1. Since the launch of the report of the RE Council’s RE Review in the House of Commons three weeks ago, we have had two or three significant developments.
  2. The first two dissemination events for the Review have taken place – one in London and one in York. Both went well, and both giving a clear welcome to the report. Both have borne out what I said in my last blog post “No review … can be perfect, and not everybody will agree with every word in the report…. However, the Review commands sufficient professional, religious and political support to become the basis for an agenda for future work.” The RE community is rallying around this report. There are still some dissemination events to come – Oxford 19 November, Liverpool 21 November and Bristol 28 November, all beginning at 5.30 pm. These are free and open to all on a first come, first served basis. Contact Sophie at the REC office if you want to book a place.
  3. The RE Council had its Second Regular General Meeting last week and representatives of its member organisations spent considerable time in discussing the review report in detail. The results of these discussions will feed into the revision of the RE Council’s strategic plan to take forward the new national Curriculum Framework for RE and the other recommendations of the Review. Click here for an overview of the meeting.
  4. The DfE have agreed to support the establishment of an RE Expert Subject Advisory Group alongside such panels (ESAGs) for the National Curriculum subjects. These largely teacher-led subject panels are implementing the new National Curriculum programmes of study working on areas such as exemplification, resourcing, and assessment. It is good that RE will have a parallel group to take some of the Review recommendations forward. The RE Council has been asked to establish the RE ESAG to begin working in the New Year, with funding from the DfE until August 2014.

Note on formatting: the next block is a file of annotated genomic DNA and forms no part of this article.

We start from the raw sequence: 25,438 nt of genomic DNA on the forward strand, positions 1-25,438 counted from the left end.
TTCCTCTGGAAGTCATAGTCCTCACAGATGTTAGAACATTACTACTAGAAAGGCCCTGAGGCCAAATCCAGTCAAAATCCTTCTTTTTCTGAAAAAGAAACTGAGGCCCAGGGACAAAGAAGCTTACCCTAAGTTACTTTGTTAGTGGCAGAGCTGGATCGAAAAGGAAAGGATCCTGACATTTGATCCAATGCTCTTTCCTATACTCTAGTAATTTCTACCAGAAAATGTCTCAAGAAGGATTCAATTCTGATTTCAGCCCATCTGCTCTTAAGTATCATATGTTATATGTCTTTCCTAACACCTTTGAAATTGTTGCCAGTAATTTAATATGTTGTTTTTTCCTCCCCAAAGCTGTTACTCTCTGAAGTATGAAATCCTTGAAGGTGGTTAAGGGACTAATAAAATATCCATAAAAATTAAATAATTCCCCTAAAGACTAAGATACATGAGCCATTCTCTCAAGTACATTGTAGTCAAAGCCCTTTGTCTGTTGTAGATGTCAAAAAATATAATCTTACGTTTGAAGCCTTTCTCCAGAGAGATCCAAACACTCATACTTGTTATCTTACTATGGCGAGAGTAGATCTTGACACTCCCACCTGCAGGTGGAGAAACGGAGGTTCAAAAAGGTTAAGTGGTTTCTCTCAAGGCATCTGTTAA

5. A senior official from the DfE addressed the RE Council’s general meeting last week, speaking for Mrs Elizabeth Truss who was sadly unable to come at the last minute.
    • He welcomed the Ofsted report RE: Realising its Potential with its emphasis on the need to improve the quality of RE, and noted some similarities with NC subjects, stressing the importance of core knowledge and understanding in RE.
    • He confirmed the Secretary of State’s interest in and support for RE. There are no plans to change legislation. Whilst the DfE is not involved in the detail and determination of the RE curriculum, it can give a sense of direction for RE and wants to see a good place for it in schools.
    • He confirmed that the DfE would like to see a reformed GCSE in Religious Studies ready for first teaching in 2016, and would like the RE Council to be involved in its development. The Department was waiting for advice from Ofqual and would continue to liaise with the RE Council and awarding bodies.

REC BlogYou can be sure the RE Council will follow up on all of these things. Whilst many questions still remain (about GCSE and many other things) it is clear that the DfE is keen to have a good working relationship with the RE Council on taking the Review forward and improving the provision and quality of RE in our schools. Keep watching this space!